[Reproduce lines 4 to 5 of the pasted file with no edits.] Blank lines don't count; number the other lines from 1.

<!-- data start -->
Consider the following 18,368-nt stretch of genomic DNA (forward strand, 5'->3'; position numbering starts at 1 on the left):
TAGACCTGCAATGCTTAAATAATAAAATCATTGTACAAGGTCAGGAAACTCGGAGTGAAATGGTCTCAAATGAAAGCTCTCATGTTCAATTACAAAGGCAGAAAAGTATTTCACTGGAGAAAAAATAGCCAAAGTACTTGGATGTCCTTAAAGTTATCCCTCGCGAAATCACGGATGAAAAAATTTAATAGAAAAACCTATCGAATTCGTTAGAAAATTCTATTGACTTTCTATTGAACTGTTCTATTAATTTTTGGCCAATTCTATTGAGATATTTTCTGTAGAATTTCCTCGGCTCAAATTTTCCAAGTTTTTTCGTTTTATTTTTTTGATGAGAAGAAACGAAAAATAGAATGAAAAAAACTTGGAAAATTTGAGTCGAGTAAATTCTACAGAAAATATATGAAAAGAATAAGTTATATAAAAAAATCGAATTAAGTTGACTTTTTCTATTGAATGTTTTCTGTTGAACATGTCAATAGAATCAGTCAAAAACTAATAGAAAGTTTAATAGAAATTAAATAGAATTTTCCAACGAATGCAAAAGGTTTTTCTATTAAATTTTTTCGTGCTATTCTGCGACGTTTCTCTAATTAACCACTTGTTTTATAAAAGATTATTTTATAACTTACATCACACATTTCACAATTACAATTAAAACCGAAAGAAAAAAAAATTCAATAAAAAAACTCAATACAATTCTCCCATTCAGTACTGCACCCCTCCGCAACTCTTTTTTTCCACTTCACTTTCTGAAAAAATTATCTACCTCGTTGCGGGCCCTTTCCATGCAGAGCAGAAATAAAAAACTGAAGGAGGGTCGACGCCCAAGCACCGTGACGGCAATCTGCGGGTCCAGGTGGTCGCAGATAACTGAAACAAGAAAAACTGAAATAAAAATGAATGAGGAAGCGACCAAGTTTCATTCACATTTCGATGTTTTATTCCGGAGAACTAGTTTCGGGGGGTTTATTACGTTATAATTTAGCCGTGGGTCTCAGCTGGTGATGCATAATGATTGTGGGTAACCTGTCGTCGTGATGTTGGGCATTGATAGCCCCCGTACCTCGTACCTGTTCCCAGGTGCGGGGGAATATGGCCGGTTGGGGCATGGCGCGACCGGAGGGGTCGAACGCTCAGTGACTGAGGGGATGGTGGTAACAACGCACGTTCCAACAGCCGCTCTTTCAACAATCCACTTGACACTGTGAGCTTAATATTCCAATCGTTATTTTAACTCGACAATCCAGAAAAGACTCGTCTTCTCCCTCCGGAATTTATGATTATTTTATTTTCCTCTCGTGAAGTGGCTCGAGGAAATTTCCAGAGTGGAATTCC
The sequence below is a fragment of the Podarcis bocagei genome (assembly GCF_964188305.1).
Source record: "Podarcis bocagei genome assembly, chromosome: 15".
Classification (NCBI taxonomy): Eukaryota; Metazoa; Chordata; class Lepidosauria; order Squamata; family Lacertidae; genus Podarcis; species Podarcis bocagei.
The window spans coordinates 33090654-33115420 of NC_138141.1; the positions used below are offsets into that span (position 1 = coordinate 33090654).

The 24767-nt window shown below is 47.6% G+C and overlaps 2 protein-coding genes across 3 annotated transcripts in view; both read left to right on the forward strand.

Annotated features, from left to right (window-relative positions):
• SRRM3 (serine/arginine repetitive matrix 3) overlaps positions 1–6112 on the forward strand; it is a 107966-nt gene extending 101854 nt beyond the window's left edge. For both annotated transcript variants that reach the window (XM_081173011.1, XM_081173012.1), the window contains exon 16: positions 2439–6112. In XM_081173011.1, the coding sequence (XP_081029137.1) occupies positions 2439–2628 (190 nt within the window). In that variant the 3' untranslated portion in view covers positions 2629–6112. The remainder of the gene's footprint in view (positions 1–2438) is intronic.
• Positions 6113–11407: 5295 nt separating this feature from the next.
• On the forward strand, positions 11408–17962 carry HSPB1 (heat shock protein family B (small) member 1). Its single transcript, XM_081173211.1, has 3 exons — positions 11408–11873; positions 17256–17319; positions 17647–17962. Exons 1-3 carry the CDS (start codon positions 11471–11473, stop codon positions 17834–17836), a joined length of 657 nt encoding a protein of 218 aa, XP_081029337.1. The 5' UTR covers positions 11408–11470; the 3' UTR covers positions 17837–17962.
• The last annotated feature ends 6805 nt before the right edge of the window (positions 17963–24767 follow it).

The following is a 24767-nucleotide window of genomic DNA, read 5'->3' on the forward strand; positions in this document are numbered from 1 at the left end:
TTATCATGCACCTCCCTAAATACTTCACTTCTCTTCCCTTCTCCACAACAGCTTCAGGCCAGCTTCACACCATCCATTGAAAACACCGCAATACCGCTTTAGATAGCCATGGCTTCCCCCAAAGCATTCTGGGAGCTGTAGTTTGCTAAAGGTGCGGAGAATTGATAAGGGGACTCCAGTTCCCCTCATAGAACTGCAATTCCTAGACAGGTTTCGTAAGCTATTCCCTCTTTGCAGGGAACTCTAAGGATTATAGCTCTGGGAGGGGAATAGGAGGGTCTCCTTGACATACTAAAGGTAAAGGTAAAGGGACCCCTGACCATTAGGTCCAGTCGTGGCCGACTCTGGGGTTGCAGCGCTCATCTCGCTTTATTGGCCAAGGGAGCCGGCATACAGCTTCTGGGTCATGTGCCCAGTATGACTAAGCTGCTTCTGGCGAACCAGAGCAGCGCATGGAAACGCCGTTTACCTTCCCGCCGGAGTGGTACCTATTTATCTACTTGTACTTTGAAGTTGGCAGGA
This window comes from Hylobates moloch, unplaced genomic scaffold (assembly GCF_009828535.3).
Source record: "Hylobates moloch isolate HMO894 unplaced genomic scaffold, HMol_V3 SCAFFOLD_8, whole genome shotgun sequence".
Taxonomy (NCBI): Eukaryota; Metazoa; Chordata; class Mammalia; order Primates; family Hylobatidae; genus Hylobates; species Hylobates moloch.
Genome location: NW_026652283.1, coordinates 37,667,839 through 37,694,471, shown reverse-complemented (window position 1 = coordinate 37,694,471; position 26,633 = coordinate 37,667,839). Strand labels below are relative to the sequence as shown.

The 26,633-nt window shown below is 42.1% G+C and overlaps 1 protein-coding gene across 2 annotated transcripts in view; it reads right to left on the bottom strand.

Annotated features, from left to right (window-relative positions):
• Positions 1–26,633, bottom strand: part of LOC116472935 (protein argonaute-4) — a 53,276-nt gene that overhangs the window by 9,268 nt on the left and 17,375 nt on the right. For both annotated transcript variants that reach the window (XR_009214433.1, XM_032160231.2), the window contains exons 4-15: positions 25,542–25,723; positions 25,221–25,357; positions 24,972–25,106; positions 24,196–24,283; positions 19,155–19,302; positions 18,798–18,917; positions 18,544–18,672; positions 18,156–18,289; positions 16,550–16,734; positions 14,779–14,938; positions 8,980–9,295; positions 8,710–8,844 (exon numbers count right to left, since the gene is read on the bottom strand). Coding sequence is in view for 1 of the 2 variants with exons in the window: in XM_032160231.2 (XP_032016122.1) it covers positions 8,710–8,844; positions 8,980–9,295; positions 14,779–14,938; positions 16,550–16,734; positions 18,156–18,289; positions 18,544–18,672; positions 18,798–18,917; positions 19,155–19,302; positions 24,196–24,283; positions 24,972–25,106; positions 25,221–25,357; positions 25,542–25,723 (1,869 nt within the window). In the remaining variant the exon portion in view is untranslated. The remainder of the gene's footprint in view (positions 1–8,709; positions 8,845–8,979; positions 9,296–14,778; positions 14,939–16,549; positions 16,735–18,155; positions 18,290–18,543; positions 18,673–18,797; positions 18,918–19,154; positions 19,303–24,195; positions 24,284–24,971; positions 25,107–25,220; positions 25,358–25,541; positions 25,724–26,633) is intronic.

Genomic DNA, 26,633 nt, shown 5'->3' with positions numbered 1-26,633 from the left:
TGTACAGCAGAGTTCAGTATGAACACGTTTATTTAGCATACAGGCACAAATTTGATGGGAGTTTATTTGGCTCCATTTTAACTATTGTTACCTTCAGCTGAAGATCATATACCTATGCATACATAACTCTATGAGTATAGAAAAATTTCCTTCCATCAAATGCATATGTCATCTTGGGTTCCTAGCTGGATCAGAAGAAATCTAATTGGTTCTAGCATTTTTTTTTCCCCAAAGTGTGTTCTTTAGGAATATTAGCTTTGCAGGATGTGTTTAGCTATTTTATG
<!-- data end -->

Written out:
Source record: "Podarcis bocagei genome assembly, chromosome: 15".
Classification (NCBI taxonomy): Eukaryota; Metazoa; Chordata; class Lepidosauria; order Squamata; family Lacertidae; genus Podarcis; species Podarcis bocagei.